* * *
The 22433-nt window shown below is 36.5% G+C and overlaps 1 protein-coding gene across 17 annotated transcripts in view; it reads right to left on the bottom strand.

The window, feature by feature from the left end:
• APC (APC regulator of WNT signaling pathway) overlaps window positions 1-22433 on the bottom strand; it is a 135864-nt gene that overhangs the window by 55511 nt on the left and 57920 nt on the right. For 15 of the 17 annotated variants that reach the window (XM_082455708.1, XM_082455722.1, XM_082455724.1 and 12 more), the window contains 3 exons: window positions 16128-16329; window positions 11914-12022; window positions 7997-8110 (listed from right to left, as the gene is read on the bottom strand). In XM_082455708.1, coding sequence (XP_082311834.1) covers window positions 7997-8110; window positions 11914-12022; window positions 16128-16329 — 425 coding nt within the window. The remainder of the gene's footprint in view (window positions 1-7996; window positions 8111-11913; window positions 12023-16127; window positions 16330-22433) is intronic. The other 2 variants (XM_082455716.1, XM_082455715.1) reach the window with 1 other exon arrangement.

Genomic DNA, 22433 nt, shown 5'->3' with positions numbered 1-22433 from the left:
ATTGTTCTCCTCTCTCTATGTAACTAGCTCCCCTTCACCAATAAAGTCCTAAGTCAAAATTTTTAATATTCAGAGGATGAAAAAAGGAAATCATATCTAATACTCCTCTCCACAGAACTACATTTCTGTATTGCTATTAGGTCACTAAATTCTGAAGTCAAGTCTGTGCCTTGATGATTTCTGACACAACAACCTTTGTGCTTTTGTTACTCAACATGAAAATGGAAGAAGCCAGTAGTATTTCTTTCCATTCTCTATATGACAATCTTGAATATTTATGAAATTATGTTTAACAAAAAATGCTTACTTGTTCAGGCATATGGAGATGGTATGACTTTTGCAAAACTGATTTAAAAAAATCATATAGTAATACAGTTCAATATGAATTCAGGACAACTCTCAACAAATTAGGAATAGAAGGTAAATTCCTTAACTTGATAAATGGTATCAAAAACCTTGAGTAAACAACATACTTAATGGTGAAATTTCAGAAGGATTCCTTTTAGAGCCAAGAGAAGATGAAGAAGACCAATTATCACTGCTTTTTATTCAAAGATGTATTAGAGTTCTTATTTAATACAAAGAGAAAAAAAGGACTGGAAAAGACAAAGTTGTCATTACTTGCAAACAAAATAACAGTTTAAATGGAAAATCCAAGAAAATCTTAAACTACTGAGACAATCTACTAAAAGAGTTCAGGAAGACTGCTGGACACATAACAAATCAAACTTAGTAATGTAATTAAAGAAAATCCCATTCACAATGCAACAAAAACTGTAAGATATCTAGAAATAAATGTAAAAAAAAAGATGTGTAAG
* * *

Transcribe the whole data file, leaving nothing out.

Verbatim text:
The 22433-nt window shown below is 36.5% G+C and overlaps 1 protein-coding gene across 17 annotated transcripts in view; it reads right to left on the bottom strand.

The window, feature by feature from the left end:
• APC (APC regulator of WNT signaling pathway) overlaps window positions 1-22433 on the bottom strand; it is a 135864-nt gene that overhangs the window by 55511 nt on the left and 57920 nt on the right. For 15 of the 17 annotated variants that reach the window (XM_082455708.1, XM_082455722.1, XM_082455724.1 and 12 more), the window contains 3 exons: window positions 16128-16329; window positions 11914-12022; window positions 7997-8110 (listed from right to left, as the gene is read on the bottom strand). In XM_082455708.1, coding sequence (XP_082311834.1) covers window positions 7997-8110; window positions 11914-12022; window positions 16128-16329 — 425 coding nt within the window. The remainder of the gene's footprint in view (window positions 1-7996; window positions 8111-11913; window positions 12023-16127; window positions 16330-22433) is intronic. The other 2 variants (XM_082455716.1, XM_082455715.1) reach the window with 1 other exon arrangement.

Genomic DNA, 22433 nt, shown 5'->3' with positions numbered 1-22433 from the left:
ATTGTTCTCCTCTCTCTATGTAACTAGCTCCCCTTCACCAATAAAGTCCTAAGTCAAAATTTTTAATATTCAGAGGATGAAAAAAGGAAATCATATCTAATACTCCTCTCCACAGAACTACATTTCTGTATTGCTATTAGGTCACTAAATTCTGAAGTCAAGTCTGTGCCTTGATGATTTCTGACACAACAACCTTTGTGCTTTTGTTACTCAACATGAAAATGGAAGAAGCCAGTAGTATTTCTTTCCATTCTCTATATGACAATCTTGAATATTTATGAAATTATGTTTAACAAAAAATGCTTACTTGTTCAGGCATATGGAGATGGTATGACTTTTGCAAAACTGATTTAAAAAAATCATATAGTAATACAGTTCAATATGAATTCAGGACAACTCTCAACAAATTAGGAATAGAAGGTAAATTCCTTAACTTGATAAATGGTATCAAAAACCTTGAGTAAACAACATACTTAATGGTGAAATTTCAGAAGGATTCCTTTTAGAGCCAAGAGAAGATGAAGAAGACCAATTATCACTGCTTTTTATTCAAAGATGTATTAGAGTTCTTATTTAATACAAAGAGAAAAAAAGGACTGGAAAAGACAAAGTTGTCATTACTTGCAAACAAAATAACAGTTTAAATGGAAAATCCAAGAAAATCTTAAACTACTGAGACAATCTACTAAAAGAGTTCAGGAAGACTGCTGGACACATAACAAATCAAACTTAGTAATGTAATTAAAGAAAATCCCATTCACAATGCAACAAAAACTGTAAGATATCTAGAAATAAATGTAAAAAAAAAGATGTGTAAG